One of the things I see holding women back is their pursuit of perfection.
Perfection is an invisible wall that keeps us from getting out and doing.
Wabi sabi is a Japanese concept that shows us that the beauty of the fleeting unchangeable and imperfect nature of the world is all around us.
Instead of searching for beauty in perfection / we should look for it in things that are flawed and incomplete.
That’s why for example the Japanese place such value on an irregular or cracked teacup – they will often paint gold speckles into the tiny cracks – to highlight the beauty of the imperfection.
Only things that are imperfect incomplete and ephemeral can truly be beautiful because only those things resemble the natural world.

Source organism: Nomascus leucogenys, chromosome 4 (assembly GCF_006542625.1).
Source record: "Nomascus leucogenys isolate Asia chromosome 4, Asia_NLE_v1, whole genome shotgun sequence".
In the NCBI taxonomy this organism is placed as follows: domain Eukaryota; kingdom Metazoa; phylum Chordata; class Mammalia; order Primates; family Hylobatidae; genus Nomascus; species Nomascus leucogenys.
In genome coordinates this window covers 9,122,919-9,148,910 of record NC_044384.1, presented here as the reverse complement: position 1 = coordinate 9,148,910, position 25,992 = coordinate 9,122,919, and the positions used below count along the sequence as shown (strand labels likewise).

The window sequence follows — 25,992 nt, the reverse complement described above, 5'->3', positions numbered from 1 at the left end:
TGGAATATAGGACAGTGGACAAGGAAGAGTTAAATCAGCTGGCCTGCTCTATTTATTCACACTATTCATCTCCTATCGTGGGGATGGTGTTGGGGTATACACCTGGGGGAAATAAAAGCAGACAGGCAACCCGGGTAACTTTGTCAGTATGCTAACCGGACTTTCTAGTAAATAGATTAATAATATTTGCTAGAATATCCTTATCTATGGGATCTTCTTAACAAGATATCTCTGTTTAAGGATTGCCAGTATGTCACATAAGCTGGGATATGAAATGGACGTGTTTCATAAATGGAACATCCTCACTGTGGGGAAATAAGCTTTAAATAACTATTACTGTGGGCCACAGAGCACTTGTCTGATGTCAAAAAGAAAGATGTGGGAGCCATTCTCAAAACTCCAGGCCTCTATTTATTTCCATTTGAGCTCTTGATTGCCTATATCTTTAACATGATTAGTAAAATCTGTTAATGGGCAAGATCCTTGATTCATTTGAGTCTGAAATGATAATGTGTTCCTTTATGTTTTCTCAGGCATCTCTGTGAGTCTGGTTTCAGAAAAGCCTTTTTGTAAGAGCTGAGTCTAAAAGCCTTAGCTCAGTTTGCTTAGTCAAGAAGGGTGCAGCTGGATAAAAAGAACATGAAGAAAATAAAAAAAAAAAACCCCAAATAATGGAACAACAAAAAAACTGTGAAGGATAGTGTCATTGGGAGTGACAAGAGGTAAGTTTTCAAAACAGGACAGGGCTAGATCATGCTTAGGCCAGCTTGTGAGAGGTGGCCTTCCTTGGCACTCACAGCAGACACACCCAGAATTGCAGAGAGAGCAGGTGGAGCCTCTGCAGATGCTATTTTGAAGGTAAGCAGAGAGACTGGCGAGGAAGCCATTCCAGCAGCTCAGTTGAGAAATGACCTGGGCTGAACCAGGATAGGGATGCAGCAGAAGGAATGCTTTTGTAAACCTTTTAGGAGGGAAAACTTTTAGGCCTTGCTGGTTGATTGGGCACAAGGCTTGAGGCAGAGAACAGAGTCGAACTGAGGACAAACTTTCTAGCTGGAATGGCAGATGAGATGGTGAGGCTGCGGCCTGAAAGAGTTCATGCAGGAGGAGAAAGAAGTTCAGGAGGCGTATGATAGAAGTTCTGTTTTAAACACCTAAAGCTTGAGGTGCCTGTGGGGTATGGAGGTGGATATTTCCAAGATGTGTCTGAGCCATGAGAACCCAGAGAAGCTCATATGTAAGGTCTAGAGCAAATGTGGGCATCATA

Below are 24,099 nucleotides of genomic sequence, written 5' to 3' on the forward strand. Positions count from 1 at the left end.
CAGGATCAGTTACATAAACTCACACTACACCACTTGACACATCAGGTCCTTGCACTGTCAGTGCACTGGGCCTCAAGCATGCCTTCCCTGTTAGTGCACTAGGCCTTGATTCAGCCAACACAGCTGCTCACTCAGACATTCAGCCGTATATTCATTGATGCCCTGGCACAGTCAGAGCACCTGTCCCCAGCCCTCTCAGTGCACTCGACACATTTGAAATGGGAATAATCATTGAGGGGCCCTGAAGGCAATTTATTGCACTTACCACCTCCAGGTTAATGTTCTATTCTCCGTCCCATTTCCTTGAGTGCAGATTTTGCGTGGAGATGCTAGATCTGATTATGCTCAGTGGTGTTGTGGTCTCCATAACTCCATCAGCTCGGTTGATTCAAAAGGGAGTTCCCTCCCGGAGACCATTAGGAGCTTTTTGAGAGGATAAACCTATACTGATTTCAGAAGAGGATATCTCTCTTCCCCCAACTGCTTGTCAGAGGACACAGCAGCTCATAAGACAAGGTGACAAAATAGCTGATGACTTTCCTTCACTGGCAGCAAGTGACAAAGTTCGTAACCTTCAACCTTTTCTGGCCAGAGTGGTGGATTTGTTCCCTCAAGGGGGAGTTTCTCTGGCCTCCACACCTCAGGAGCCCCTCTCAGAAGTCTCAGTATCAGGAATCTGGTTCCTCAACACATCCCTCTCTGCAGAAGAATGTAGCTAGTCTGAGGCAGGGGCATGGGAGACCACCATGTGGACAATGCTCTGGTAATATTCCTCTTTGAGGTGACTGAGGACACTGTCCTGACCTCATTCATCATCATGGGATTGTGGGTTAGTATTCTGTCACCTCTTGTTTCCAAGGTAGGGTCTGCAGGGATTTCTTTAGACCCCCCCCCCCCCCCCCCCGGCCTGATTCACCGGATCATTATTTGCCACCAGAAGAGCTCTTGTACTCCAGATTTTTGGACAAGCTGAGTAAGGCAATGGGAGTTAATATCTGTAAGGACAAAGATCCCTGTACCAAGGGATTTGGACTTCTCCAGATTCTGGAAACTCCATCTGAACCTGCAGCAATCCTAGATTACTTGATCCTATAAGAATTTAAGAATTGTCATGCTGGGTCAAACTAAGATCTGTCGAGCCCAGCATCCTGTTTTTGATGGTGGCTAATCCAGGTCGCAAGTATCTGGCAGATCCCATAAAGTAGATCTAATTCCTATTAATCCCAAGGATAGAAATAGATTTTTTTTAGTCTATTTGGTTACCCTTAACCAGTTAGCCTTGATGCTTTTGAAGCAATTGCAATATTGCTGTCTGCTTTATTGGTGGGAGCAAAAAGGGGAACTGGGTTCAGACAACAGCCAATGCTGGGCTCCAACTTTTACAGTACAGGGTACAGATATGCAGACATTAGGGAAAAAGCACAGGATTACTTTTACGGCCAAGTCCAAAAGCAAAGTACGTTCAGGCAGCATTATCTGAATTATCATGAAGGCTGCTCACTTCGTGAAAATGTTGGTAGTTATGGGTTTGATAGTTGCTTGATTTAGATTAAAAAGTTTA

In the West we‘ve grown accustomed to the strength and permanence of skyscrapers and cathedrals. Greco Roman architecture adores symmetry sharp lines and imposing facades that often outlast centuries.
Japanese architecture, on the other hand, doesn’t try to be imposing or imperfect because it’s built in the spirit of wabi-sabi
The Grand Shrine of Ise- has been rebuilt every 20 years for centuries
The most important thing is not to keep the building standing for generations but to preserve the traditions and customs — things that can withstand the passage of time better than any man-made structure.
The lesson? Embrace wabi sabi – appreciate the beauty of imperfection as an opportunity for growth and don’t let perfection hold you back from pursuing your dreams.